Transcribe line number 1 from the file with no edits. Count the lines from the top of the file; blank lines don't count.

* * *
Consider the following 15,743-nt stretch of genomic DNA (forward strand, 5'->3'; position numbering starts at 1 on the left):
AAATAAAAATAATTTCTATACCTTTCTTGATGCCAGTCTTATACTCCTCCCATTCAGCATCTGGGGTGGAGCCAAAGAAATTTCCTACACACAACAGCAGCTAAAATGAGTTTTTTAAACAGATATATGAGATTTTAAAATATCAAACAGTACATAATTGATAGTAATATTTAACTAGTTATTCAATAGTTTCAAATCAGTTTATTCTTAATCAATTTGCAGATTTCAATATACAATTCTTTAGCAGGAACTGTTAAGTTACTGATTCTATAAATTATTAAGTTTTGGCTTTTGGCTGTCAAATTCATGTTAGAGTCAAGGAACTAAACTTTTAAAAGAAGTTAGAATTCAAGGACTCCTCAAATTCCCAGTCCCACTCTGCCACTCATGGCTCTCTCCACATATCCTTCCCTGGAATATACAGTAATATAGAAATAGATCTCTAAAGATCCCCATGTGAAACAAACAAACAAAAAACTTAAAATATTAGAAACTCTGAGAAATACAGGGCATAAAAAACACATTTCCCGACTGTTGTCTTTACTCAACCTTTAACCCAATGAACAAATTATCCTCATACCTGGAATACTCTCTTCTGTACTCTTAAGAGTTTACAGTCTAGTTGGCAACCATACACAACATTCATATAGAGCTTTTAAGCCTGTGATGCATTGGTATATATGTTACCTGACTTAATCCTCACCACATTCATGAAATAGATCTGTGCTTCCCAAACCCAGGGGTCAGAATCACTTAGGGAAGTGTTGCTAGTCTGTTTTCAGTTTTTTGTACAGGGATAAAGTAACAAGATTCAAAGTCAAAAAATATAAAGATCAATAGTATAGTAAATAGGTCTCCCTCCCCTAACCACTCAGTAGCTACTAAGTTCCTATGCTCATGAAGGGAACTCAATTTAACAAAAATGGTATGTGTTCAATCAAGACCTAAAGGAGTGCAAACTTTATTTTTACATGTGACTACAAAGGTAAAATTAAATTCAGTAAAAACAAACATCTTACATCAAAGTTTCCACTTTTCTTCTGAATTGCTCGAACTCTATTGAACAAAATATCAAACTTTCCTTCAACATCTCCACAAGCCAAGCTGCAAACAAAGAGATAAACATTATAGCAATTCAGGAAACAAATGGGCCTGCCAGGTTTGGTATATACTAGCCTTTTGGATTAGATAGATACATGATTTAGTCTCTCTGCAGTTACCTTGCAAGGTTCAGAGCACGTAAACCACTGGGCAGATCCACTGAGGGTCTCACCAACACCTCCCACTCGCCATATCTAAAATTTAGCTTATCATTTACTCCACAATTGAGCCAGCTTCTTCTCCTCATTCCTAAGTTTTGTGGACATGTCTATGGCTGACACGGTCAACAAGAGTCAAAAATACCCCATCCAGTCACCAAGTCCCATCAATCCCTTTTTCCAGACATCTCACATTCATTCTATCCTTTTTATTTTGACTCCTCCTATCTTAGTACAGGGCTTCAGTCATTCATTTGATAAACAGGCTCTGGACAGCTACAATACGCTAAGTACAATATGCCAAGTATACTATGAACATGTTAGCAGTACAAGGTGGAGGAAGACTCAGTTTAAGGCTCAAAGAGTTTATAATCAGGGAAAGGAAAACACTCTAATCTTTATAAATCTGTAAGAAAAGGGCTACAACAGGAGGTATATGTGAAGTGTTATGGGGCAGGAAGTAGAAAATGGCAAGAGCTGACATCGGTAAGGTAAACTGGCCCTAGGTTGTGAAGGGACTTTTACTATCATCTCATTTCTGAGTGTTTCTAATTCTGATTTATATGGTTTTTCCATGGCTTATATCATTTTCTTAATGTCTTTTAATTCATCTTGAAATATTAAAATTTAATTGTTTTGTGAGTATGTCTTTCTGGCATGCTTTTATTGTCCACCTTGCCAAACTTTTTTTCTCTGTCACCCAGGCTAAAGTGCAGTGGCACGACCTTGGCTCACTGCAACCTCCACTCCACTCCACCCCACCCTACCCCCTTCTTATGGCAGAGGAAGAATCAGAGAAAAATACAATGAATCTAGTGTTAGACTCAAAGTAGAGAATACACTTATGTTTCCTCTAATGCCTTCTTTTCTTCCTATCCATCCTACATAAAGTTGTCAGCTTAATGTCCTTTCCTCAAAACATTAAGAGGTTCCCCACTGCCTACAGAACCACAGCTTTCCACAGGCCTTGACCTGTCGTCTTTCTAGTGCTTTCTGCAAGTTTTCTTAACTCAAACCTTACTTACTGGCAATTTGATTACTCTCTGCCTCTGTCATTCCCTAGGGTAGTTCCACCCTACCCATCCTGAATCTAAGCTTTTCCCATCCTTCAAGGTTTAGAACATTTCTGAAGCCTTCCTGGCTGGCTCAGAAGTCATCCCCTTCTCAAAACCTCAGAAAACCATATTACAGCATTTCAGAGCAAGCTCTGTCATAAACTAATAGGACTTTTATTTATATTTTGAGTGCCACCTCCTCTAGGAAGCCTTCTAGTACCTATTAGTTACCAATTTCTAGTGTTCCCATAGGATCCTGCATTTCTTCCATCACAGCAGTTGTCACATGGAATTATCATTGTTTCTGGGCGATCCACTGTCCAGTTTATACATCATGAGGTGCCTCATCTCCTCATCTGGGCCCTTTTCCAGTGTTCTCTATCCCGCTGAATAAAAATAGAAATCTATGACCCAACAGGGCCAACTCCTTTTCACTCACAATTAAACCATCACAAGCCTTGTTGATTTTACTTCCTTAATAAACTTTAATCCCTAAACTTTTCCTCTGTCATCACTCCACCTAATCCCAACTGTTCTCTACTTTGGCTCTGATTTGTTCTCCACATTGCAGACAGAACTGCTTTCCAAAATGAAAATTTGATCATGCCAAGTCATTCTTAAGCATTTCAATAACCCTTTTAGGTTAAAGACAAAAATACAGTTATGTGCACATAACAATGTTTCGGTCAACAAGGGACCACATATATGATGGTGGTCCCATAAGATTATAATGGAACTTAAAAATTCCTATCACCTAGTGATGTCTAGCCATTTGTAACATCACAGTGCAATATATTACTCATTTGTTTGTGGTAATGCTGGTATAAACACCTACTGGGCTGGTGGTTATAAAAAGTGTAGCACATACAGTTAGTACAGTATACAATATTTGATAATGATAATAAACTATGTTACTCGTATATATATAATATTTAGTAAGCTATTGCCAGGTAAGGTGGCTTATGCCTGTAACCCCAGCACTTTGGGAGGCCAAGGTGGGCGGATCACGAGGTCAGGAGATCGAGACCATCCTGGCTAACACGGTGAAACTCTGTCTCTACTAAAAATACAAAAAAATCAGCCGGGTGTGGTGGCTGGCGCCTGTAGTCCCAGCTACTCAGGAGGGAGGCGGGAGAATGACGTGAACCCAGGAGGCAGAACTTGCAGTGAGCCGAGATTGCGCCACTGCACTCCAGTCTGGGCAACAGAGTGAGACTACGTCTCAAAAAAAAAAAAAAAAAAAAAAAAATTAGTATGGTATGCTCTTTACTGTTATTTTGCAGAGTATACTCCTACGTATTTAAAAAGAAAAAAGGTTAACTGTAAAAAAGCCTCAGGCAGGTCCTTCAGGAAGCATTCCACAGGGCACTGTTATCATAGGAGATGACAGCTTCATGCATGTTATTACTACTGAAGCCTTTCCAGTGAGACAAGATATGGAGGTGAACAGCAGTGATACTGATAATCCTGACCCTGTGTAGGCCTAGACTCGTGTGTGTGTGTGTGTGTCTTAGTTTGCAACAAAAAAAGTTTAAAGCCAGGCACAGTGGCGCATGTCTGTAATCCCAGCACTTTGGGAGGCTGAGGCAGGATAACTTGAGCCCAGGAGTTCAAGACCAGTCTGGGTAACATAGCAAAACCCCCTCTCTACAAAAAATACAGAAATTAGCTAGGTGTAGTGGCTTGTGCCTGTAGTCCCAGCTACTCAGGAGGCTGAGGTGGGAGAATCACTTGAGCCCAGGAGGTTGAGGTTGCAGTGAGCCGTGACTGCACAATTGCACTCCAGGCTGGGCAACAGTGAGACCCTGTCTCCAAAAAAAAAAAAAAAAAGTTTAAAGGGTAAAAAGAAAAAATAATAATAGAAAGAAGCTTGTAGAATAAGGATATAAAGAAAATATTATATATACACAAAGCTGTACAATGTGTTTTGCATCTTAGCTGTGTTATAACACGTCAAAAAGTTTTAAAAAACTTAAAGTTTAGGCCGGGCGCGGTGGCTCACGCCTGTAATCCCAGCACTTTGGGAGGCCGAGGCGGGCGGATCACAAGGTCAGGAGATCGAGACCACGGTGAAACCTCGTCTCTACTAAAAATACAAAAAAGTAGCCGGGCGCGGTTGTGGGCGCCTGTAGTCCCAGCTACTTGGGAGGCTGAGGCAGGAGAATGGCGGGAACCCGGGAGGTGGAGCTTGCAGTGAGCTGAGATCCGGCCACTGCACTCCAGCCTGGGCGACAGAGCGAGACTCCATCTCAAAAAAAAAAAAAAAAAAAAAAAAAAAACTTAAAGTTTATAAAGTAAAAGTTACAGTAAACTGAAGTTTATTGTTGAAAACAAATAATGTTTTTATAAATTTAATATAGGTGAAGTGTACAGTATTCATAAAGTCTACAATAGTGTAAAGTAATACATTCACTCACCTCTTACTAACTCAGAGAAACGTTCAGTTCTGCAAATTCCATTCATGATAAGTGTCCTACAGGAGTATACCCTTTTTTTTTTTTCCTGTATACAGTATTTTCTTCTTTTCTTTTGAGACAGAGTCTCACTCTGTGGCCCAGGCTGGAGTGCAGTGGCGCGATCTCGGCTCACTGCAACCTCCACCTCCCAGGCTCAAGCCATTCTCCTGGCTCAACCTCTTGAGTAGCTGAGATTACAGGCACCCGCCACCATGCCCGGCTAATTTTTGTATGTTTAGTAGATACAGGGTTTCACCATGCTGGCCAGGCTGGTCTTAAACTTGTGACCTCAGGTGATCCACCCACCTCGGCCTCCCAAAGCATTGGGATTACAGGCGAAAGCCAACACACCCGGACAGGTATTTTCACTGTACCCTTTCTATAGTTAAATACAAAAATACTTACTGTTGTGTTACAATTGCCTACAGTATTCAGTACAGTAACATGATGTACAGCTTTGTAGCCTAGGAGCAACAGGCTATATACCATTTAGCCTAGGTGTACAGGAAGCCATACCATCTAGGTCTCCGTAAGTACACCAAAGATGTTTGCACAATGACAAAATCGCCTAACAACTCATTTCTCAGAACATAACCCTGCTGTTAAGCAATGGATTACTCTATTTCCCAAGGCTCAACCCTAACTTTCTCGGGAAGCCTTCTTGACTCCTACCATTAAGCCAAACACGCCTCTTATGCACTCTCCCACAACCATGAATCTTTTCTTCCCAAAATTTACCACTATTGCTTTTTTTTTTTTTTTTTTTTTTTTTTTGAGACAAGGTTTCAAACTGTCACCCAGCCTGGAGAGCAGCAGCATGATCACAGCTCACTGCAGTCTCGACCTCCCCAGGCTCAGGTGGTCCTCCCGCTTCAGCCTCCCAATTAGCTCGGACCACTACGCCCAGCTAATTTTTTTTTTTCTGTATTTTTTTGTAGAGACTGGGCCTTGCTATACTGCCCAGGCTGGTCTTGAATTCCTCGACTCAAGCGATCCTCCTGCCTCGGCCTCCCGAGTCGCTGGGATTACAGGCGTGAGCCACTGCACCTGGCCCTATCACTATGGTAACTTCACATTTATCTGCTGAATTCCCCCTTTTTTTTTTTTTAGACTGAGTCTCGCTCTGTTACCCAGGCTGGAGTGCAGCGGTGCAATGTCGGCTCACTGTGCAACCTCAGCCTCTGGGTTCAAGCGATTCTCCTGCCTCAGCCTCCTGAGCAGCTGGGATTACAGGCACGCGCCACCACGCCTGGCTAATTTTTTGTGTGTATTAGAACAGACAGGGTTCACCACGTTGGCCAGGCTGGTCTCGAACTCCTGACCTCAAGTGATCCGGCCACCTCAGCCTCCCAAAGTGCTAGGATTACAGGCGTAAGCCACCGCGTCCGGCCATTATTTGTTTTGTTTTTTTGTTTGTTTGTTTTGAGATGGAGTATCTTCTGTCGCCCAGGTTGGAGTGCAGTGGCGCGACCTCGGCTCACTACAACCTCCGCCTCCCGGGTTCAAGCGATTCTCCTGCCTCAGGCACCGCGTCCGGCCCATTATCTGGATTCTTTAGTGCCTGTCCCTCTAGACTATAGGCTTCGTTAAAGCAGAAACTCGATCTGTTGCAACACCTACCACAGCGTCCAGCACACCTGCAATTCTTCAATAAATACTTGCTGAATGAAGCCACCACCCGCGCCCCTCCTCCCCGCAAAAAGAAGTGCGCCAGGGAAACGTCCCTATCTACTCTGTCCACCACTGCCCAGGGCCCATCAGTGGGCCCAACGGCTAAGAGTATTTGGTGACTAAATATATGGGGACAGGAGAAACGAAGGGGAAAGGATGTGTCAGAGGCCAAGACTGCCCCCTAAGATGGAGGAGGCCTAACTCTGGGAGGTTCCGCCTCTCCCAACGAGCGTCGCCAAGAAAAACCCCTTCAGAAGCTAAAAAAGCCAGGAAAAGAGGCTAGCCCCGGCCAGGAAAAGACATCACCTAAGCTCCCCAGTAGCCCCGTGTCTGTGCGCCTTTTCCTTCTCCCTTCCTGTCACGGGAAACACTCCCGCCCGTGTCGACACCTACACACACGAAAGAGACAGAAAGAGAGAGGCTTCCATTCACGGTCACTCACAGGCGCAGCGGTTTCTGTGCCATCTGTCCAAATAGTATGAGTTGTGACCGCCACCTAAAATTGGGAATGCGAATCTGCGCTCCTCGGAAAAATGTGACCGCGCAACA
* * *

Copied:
Consider the following 15,743-nt stretch of genomic DNA (forward strand, 5'->3'; position numbering starts at 1 on the left):